Natural-Wood Apple Watch Charging Stand

I cannot help with the processor and camera, but the battery is comparatively easy.

For most phones, the electrical interface is usually three-wire (plus, minus, thermistor referenced against minus). Some batteries have more wires; e.g. the iPhone 5S has a fourth wire, a serial comm line with the bq27541 battery gauge chip. You can extract the board from an existing battery and just replace the cell with bigger.

My first cellphone came up with nearly dead 500-or-so-mAh-as-new battery. I replaced the cells with 2.2 (or maybe 2.5?) Ah round NiMH ones placed into the shell of the original battery, protruding out, and wrapped in electrical tape. Voila, LOTS of standby and talk time.

Batteries without chips inside that would need to communicate are easy, it’s just mechanical adjustment of the case to fit them. It becomes tricky with the battery gauge chips, which need some individual care (or may lie to you and you have to suck it up).

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The Pebble seems to me a more correct engineering tradeoff - it emphasises function rather than form. I think that the problem Apple has created for itself is a uniform design for all its products, in which an iPhone, a tablet and a laptop look pretty similar if all reduced to the same size. A watch is a completely different kind of device. If Apple made a Bluetooth earpiece (as if an Apple user would ever want such an uncool thing) it would have exactly the same problem. The Apple Stillson wrench? Do not want.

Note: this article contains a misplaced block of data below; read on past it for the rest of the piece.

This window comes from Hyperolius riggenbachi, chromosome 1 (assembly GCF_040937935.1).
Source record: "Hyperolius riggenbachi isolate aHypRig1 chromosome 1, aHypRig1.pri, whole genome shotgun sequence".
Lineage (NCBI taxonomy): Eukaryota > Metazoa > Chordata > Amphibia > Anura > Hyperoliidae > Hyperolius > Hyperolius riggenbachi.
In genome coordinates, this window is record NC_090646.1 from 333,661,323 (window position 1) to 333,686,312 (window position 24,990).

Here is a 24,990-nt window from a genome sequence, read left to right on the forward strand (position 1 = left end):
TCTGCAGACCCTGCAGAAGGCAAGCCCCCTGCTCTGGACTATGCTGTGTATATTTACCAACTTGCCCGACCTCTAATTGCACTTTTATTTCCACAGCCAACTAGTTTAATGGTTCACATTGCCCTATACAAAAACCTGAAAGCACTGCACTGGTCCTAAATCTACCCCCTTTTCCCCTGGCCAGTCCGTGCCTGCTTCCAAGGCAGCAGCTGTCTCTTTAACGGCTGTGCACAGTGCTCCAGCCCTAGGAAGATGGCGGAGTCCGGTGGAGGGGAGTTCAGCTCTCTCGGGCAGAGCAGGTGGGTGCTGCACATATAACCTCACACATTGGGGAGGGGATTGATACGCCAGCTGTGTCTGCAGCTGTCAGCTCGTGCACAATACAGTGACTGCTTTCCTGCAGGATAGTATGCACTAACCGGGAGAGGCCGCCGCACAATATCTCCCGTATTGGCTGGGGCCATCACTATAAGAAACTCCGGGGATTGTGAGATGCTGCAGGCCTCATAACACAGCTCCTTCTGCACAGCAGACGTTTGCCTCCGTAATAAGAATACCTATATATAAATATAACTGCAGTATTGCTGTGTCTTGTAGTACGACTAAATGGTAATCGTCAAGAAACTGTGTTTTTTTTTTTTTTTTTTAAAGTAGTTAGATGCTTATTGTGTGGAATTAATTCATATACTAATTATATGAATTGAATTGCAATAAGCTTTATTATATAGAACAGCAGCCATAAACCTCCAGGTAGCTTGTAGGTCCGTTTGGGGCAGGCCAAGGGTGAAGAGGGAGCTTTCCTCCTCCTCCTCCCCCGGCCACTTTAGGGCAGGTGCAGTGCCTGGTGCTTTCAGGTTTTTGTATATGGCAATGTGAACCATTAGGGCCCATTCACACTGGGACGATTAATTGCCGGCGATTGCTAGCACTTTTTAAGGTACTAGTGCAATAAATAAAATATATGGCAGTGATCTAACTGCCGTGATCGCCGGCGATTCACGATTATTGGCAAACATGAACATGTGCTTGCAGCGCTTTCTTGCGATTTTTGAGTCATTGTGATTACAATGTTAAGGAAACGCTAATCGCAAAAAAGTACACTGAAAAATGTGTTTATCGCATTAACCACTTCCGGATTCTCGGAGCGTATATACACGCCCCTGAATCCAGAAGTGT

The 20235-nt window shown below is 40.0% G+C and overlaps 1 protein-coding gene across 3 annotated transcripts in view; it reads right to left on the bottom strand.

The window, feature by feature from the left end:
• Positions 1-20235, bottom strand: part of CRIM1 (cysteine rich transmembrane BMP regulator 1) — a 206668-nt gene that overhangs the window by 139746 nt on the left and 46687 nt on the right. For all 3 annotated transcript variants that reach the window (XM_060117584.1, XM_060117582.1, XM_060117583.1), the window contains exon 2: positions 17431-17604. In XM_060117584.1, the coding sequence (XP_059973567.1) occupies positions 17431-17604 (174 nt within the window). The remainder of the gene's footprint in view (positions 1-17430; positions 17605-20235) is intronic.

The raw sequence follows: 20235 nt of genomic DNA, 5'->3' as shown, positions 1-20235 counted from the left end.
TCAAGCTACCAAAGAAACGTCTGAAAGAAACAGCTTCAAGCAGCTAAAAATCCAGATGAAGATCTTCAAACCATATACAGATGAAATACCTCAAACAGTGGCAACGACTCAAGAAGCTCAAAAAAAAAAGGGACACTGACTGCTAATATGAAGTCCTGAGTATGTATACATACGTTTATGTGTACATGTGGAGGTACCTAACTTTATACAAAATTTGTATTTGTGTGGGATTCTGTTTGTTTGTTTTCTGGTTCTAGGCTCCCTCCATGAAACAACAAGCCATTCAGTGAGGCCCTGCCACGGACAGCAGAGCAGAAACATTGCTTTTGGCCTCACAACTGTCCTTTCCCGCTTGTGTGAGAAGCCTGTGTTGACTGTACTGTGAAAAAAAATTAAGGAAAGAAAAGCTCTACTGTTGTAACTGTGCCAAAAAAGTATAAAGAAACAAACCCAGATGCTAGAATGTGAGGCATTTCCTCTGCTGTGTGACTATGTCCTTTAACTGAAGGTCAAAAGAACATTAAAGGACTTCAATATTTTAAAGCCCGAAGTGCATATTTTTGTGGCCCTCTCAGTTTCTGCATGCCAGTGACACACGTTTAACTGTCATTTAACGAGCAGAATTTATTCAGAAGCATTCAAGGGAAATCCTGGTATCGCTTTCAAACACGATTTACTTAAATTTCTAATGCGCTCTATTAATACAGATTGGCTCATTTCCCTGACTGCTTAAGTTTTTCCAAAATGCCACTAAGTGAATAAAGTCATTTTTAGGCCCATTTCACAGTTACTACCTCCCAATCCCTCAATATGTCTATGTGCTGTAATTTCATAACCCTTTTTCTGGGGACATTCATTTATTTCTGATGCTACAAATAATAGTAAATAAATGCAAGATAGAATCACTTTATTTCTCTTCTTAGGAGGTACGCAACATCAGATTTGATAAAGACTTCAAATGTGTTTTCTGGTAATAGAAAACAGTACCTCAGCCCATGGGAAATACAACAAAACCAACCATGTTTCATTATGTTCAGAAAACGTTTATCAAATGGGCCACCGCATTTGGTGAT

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There is. It’s called the Sony Xperia Z3 Compact, which is probably what I will go for when my Z1 compact dies. The Z1 lacks the battery life of the Z3, but it goes well over 2 days on a charge. The Z3 exceeds 3 days.


Wasn’t #Bendghazi essentially a hoax?

You cannot argue with the equation for bending stiffness.

For an approximation as a rectangular beam, with length L, width W, and thickness T, deflection d and force F, and material’s elastic modulus E, the equation is
F = d * (E * W * T^3) / ( 4 * L^3 )

Notice the powers of three on the length and thickness. The addition of just a little of material can make things seemingly disproportionately better.

And that’s for being in the realm of elastic modulus. Get above that. and the deflection grows faster than this equation would predict (and does not get all the way back anymore).

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No, I am not disagreeing with science.

All I was saying was that the very earlier reports that a ton of them were bending seemed to be untrue.

Also, with my iPhone 6 (regular), I am perfectly happy with the thickness and battery life. I never run out of juice if I actually charged overnight.

OK, but no one is asking you to pay for one. Would you refuse to buy a BMW 2 Series because BMW also offers the 6 Series? If you want to rant for the sake of ranting that’s fine, but to me it seems like you’ve gone over the top. How does a gold watch–at any price–alienate you? What is really going on here?

They used to release top of the line products that had extreme attention paid to design, user experience, and detail in exchange so a fairly modest premium on pricing. The watch is a very different direction, particularly the $18k one. It’s all style and zero substance. I’m not ditching my iPhone, and I’ll likely get another model, but I’m seeing a trend and a horizon. That’s it.